Disbursement of Funds

As of November 28, 2016, societies must not distribute any of their money or property other than:

  1. for valuable consideration;
  2. in furtherance of the society's purpose;
  3. to a qualified recipient;
  4. in accordance with the society's dissolution; or
  5. for a distribution authorized by and made in accordance with the Regulations (of which there are currently none).

Societies must ensure that, unless and until director remuneration is provided for in their bylaws, money paid to directors and officers falls within one of the allowable exceptions to distributions of money above.

As of November 28, 2016, directors who vote for a resolution passed at a meeting of directors or otherwise consent to a consent resolution of directors authorizing distribution of money or property contrary to the Act or their bylaws, are jointly and severally liable to restore the money or other property to the society that was distributed but not recovered by the society.

Directors' Remuneration

After the Coming Into Force, directors of newly incorporated societies may be paid for being directors and may be provided reimbursements for reasonable expenses, only if the society's bylaws provide for such remuneration and reimbursement of directors. However, the bylaws may impose restrictions and conditions on such payment. Further, even if the bylaws of the society allow remuneration and reimbursement of directors, a majority of the directors of the society must not receive remuneration from the society under contracts of employment or contracts for services, other than remuneration for being a director (i.e. the majority of the board of directors must be "independent directors").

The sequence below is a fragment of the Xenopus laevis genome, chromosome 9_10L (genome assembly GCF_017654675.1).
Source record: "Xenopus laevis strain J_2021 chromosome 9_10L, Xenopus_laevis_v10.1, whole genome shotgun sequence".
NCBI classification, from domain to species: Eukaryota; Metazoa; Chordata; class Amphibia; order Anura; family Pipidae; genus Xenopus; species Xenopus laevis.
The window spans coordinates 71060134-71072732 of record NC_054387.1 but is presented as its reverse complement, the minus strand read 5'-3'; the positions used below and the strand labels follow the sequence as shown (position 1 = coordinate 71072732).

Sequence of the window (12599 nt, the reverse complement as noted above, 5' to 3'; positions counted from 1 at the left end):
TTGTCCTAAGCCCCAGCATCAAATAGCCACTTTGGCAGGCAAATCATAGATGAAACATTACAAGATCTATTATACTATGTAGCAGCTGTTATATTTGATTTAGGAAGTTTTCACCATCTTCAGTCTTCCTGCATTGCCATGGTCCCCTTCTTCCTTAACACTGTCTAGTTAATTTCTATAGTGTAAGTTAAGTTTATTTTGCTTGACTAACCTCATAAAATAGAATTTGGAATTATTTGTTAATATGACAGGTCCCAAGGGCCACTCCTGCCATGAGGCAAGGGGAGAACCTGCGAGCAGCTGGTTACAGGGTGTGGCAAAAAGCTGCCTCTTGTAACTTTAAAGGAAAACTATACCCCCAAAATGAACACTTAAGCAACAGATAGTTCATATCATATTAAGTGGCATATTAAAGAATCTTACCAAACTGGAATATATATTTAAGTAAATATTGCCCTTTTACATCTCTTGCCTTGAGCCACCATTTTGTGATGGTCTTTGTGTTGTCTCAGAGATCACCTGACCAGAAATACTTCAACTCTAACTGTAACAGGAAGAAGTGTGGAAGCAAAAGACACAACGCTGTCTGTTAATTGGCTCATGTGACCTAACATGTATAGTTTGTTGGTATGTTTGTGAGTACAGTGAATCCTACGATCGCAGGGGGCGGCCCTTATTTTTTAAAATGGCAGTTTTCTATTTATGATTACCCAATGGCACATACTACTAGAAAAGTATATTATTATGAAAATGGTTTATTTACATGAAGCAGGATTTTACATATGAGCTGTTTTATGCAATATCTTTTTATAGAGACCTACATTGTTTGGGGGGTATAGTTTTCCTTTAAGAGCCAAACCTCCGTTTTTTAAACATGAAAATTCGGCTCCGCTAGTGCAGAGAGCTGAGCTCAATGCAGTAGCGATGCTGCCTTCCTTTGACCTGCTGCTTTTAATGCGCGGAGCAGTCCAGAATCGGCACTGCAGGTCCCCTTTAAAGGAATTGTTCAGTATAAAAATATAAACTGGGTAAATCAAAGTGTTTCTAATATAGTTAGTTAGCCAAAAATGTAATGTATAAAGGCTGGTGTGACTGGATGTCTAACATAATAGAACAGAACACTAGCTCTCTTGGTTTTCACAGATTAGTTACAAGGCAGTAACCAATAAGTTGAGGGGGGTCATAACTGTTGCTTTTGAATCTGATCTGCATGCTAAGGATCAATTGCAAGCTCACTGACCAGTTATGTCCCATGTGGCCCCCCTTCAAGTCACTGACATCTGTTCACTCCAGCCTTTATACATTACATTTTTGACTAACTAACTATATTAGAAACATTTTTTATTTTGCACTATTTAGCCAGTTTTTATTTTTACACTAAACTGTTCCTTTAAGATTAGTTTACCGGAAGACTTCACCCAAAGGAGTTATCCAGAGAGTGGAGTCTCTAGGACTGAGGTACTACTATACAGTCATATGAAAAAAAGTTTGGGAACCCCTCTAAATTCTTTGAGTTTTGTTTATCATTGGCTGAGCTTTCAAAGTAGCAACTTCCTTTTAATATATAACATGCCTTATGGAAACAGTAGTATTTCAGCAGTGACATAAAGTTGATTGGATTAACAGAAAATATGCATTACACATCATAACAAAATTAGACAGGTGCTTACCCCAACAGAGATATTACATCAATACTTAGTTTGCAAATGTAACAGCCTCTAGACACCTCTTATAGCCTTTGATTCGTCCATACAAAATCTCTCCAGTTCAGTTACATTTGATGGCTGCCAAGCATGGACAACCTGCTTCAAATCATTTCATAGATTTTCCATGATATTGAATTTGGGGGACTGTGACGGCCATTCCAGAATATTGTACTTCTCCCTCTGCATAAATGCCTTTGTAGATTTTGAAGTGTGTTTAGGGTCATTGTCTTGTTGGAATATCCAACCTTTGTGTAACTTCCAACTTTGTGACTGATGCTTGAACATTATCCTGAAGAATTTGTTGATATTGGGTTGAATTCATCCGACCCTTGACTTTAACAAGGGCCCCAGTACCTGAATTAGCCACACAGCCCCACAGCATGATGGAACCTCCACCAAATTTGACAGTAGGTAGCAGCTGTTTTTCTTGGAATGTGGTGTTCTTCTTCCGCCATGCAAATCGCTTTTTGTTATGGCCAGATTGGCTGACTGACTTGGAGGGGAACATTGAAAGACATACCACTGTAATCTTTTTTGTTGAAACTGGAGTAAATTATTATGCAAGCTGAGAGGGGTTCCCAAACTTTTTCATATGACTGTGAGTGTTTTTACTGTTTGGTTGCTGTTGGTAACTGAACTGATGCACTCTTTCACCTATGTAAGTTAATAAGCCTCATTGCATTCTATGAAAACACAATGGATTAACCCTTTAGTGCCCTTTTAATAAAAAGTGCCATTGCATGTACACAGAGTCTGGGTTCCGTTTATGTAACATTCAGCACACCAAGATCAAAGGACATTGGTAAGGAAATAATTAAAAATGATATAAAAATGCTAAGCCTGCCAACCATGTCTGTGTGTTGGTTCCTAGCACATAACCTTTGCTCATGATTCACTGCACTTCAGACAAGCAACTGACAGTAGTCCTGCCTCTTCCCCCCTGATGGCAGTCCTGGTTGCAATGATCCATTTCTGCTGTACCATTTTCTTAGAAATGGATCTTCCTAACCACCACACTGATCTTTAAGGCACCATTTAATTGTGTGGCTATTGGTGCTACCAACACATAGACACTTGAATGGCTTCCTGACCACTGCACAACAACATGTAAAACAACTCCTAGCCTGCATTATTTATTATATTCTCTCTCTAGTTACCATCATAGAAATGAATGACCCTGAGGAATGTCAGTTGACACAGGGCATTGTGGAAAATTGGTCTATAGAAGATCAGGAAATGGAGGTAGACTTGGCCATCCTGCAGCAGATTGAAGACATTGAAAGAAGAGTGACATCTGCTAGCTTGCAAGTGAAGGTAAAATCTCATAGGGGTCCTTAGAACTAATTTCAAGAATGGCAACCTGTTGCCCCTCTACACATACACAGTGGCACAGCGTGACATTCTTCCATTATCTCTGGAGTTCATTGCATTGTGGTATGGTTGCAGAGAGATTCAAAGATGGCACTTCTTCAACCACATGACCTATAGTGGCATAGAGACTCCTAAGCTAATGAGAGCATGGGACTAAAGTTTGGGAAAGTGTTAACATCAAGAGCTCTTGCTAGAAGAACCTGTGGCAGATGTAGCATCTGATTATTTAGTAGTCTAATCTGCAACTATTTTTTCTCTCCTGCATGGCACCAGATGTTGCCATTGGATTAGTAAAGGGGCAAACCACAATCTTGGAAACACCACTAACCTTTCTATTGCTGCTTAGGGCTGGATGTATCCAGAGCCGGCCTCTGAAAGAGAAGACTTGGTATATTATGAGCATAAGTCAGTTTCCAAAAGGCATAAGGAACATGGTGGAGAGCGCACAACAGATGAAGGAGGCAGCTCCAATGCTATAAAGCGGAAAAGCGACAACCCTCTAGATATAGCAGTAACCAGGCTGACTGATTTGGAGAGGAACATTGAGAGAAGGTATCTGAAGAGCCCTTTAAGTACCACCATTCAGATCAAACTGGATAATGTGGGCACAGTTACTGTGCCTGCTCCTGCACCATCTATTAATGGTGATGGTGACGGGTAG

Societies incorporated under the Old Act will not be subject to the requirement that a majority of the directors not be remunerated under contracts of employment or contracts for services, nor will they be subject to the provisions under the New Act restricting the remuneration and reimbursement of directors unless provided for in the society's bylaws until the Transition Deadline.

Disclosure of Conflicts

As of November 28, 2016, directors and "senior managers" (see below) who have a direct or indirect material interest in a contract or transaction (current or proposed) of the society or a matter that is the subject of consideration by the directors (if that interest could result in the creation of a duty or interest that materially conflicts with the director or senior manager's duty to the society) ("Conflict of Interest"), must fully disclose to the other directors the nature and extent of the interest and abstain from voting on the resolution in respect of the matter. A director or senior manager who is subject to a Conflict of Interest must also leave a directors' meeting when the matter is being discussed unless asked by the other directors to be present to answer questions concerning the matter, and must not be present when the directors vote on the matter.